Hi. I cook a lot. My cooking footprint is probably bigger than my driving footprint, and perhaps even bigger than my actual footprint. Being unemployed leaves me with idle hands, an idle mind, and overactive tastebuds, so I spend some of my day scheming up recipes and perusing cookbooks from the library. Except for the mystical world of manmade leaveners (read: baking powder/soda), I use recipes more as guidelines than actual rules. This abstract will attempt to explain my current state of tongue, and will introduce to you a blog, the distracted cousin of my other blog, Lost In America, called Kitchen in America.
It is not a very creative title, but it generally sums up my location: a kitchen somewhere in America. Eugene, Oregon, America. I hope to be able to translate the neural communication between my mind, hands, and mouth into this other, more readable form of communication in order to improve my writing skills, put my own food ideas on the internet, use up some of my free time, and let my parents know that I am most certainly eating my veggies. Actually, that's just about all I eat.
Sometimes what I eat does not look exactly like vegetable matter. Sometimes I eat tempeh, another fermented soy product which looks a little like agglomerated bird poo and seashells, but is a great absorber of flavors that also flavor meat. I get my tempeh from a place in town called Surata, which makes the tempeh and sells its seconds at half price on Tuesdays and Thursdays (52 oz. for $3? Yes!). My most recent tempeh creation was a real inspired moment:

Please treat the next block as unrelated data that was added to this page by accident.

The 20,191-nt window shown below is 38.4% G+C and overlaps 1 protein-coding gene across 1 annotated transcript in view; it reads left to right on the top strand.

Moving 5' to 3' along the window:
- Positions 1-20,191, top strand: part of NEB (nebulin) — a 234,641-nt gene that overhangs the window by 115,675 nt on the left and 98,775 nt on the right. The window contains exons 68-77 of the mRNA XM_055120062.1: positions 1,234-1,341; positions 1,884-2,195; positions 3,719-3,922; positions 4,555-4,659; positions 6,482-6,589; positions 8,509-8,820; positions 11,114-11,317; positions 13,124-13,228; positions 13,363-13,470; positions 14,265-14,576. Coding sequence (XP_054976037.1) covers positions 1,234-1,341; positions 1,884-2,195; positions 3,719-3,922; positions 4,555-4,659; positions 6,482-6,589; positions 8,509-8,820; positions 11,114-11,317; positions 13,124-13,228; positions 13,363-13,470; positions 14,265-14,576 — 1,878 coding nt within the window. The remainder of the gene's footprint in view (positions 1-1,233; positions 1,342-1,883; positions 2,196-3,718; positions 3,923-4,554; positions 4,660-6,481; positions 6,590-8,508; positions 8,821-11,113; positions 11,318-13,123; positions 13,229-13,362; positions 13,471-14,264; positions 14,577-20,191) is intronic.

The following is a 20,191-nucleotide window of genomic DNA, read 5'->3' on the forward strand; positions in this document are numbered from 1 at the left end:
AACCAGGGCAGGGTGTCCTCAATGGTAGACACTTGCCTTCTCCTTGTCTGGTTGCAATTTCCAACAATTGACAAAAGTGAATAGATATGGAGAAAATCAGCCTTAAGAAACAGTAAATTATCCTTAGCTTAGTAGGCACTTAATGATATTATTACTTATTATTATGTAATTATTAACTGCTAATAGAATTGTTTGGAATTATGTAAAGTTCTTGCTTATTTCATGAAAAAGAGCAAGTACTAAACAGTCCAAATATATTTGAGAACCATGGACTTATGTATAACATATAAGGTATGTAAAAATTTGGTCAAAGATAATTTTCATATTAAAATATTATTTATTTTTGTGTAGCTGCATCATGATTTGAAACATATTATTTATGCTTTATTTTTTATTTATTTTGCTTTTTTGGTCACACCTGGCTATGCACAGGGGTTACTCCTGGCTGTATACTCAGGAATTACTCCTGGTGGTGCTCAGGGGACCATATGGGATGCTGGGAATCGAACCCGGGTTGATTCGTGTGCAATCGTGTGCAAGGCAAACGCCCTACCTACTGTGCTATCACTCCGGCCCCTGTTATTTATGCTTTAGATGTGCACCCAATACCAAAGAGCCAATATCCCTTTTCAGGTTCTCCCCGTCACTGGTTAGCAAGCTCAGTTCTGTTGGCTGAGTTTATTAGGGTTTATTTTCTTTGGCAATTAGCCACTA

Blackened Cajun Tempeh
1 8 oz. tempeh patty, sliced crossways into 1/2" strips
3T olive oil (non-virgin is fine, you prudes)
2T balsamic vinegar
In a dish just big enough to hold the tempeh in one layer, add the tempeh, oil, and vinegar. Tempeh is like a sponge, it's great. Rub as much horseradish as you want on the top, then sprinkle with similar amounts (personal preference, artistic license, etc.) of cayenne, paprika, salt, and pepper (I like heavy on the peppers). Don't use a whole lot of salt. Flip the lot over and repeat.
To cook get a nonstick saute pan nice and hot, then reduce the heat to medium. No need to oil, it's all soaked up in the tempeh. Put the tempeh in (it should sizzle like meat) and let it sit in the pan until you can't take it anymore, or until it just barely smokes. Turn each piece 90 degrees, and let that side blacken-- don't be too afraid of burning, that's part of what makes this delicious. Turn until all 4 sides are black (I know it has 6 sides. Don't worry about the little ones.).
Serve as an appetizer or side dish with some barbecue sauce to dip, and eat it with your fingers, please.
Well, that concludes the first portion of many meals. I'll be putting up pictures just as soon as I remember to take them.